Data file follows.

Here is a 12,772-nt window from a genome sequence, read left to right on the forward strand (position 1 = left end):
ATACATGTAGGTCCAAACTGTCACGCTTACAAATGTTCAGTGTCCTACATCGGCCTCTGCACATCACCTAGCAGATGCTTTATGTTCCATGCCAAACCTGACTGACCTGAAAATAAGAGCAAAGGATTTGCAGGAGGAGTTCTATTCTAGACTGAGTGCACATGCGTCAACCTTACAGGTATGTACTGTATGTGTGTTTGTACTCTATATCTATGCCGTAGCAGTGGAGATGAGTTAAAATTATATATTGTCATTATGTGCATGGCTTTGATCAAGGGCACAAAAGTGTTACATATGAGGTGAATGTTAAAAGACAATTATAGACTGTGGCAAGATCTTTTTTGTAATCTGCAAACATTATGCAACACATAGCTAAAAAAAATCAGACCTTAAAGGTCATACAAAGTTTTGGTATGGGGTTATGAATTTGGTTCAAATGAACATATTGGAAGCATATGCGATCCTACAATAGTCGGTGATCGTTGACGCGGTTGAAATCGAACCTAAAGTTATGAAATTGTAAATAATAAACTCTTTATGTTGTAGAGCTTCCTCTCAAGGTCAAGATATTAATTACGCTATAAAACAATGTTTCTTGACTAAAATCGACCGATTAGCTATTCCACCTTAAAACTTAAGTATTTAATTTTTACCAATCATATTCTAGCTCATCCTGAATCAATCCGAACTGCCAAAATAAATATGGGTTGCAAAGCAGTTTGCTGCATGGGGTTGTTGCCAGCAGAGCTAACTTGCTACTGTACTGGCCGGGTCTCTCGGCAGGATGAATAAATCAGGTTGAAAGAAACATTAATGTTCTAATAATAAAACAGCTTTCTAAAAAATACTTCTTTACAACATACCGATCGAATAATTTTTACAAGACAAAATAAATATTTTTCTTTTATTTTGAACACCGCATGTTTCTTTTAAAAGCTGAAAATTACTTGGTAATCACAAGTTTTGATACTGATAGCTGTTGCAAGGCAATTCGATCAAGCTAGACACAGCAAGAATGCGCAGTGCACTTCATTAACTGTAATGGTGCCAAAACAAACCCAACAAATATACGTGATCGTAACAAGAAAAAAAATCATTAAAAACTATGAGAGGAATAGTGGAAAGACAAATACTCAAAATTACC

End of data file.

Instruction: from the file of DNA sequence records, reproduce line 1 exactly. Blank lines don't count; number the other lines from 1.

Here is a 12,772-nt window from a genome sequence, read left to right on the forward strand (position 1 = left end):